How the Tulip Nebula (Sh2-101) is More than Just a Gorgeous Image

By on Mar 23, 2014 in Pictures | 0 comments

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How the Tulip Nebula (Sh2-101) is More than Just a Gorgeous Image


The Tulip Nebula (Sh2-101)

Image Credit & Copyright: Michael Joner, David Laney (West Mountain Observatory, BYU); Processing – Robert Gendler


This image really takes my breath away. Everyone, say hello to the beautiful cosmic flower called the Tulip Nebula (Sh2-101). This gorgeous nebula is about 8,000 light years away from Earth. You can find this in the constellation of Cygnus which is located within our Milky Way. The Tulip Nebula was first discovered in 1959 by astronomer Stewart Sharpless. What’s cool about this image is it’s a composite image that maps the emission. The red gasses in this image represent ionized sulfur, the green is hydrogen, and finally blue is the lovely oxygen. The ultraviolet radiation from young energetic O star called HDE 227018 ionizes the atoms and powers the Tulip Nebula. HDE 227018 can be seen glowing brilliantly right in the middle of this image near the blue arc. Also, one more little piece of information that makes this image more than just a beautiful nebula. The Tulip nebula is in close proximity to microquasar Cygnus X-1, which is one of the first suspected black holes! There isn’t a whole lot of information on this nebula but if you have anything else to add then feel free to comment below!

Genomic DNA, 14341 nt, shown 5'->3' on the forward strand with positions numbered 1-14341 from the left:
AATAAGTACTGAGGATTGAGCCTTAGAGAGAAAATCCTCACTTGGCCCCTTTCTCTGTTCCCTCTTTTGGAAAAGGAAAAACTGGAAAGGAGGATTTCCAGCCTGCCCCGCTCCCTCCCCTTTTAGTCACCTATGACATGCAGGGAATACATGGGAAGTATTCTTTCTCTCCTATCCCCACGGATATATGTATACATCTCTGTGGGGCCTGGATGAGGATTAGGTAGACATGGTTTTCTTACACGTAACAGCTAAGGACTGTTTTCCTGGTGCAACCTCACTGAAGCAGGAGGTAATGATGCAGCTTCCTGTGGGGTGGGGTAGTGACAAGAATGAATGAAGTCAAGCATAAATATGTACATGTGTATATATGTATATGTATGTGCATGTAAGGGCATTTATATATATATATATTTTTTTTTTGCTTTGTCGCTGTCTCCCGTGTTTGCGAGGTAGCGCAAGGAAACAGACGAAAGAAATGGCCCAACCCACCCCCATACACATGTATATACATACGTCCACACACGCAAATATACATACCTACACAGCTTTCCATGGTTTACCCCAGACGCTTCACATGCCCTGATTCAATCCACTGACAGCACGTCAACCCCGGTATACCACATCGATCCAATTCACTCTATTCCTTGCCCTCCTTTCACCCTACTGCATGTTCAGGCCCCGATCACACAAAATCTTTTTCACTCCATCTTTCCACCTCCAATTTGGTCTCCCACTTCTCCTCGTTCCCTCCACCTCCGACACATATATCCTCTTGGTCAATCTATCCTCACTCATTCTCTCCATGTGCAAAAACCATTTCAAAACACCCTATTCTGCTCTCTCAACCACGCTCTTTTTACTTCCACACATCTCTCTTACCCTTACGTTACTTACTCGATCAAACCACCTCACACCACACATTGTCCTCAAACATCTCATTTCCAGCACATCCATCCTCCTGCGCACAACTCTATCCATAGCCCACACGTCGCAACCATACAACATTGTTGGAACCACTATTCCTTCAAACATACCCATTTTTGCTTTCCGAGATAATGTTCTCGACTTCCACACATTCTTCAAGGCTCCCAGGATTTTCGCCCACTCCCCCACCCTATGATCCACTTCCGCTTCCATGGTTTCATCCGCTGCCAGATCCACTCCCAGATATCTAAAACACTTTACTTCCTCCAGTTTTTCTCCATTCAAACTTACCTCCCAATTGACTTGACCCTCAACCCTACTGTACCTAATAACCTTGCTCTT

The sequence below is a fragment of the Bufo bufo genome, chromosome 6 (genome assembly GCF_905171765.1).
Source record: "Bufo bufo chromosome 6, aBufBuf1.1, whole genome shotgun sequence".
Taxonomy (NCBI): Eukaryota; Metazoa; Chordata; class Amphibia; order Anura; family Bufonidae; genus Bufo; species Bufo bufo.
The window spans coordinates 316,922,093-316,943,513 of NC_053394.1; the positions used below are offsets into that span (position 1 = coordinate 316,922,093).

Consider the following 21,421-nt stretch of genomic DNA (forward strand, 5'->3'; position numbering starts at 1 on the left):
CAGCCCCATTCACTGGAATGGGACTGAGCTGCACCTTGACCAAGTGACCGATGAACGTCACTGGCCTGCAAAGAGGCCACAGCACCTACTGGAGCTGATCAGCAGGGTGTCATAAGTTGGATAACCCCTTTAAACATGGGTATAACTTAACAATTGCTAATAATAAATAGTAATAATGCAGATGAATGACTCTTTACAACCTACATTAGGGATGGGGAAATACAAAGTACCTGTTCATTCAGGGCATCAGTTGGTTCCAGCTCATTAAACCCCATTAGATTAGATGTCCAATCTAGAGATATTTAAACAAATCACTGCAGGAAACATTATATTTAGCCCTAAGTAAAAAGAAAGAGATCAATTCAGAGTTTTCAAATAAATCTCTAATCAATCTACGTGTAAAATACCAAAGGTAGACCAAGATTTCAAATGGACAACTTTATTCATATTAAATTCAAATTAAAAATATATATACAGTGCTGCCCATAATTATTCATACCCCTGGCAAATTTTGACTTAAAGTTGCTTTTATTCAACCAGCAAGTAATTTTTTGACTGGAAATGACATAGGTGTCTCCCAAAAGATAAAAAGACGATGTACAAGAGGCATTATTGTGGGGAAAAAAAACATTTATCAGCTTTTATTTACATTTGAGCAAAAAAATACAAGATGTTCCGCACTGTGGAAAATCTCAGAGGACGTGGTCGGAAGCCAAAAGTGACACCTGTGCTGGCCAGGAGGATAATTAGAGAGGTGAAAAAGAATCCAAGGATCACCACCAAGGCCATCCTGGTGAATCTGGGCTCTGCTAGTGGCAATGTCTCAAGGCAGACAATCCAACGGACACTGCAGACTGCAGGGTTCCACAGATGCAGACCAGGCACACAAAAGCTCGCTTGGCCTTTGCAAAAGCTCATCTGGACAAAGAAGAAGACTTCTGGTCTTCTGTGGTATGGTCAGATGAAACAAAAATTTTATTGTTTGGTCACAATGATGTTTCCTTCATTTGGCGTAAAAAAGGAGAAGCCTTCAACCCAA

1. Carnival of Space #357 - Universe Today - […] more gorgeous images? Visit to see his discussion of the Tulip Nebula, which is a composite image which…

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